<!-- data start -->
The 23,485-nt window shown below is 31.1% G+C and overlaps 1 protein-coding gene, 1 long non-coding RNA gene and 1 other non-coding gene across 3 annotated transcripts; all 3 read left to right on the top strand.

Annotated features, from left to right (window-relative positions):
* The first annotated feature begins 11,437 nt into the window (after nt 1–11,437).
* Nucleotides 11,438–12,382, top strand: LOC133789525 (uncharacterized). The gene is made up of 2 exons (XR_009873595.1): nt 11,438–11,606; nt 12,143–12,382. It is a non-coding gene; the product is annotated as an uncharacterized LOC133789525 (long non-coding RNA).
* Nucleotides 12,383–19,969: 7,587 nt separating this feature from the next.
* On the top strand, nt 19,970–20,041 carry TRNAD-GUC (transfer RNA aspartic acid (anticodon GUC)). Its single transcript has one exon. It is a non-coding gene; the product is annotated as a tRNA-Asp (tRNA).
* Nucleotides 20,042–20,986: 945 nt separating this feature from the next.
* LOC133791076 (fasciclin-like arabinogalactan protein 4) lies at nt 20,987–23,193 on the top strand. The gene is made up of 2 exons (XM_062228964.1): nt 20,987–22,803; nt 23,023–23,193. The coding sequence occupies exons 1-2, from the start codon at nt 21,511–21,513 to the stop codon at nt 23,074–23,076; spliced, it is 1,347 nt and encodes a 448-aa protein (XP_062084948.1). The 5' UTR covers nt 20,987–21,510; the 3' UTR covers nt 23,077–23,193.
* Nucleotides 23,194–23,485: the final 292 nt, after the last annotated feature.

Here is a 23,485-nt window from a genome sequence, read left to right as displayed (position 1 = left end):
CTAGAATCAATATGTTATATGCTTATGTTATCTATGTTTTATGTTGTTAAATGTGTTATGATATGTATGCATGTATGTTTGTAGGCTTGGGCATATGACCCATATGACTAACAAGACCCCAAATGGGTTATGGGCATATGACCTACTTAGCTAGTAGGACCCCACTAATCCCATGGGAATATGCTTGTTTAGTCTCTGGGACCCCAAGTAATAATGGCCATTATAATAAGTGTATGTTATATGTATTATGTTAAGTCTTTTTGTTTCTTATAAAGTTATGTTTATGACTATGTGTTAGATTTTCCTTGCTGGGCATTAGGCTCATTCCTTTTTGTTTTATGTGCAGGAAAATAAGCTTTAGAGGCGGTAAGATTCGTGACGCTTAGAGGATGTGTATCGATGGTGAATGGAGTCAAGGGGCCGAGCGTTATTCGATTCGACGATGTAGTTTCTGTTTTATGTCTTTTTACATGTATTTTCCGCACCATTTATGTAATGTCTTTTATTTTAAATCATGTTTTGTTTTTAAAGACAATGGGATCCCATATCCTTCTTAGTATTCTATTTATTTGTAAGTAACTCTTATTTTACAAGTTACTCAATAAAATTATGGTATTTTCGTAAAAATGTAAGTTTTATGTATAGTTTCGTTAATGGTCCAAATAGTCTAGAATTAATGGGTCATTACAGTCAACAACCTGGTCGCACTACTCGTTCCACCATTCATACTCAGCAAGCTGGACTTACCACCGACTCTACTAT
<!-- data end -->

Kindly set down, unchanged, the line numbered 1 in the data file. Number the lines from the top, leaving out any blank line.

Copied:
The 23,485-nt window shown below is 31.1% G+C and overlaps 1 protein-coding gene, 1 long non-coding RNA gene and 1 other non-coding gene across 3 annotated transcripts; all 3 read left to right on the top strand.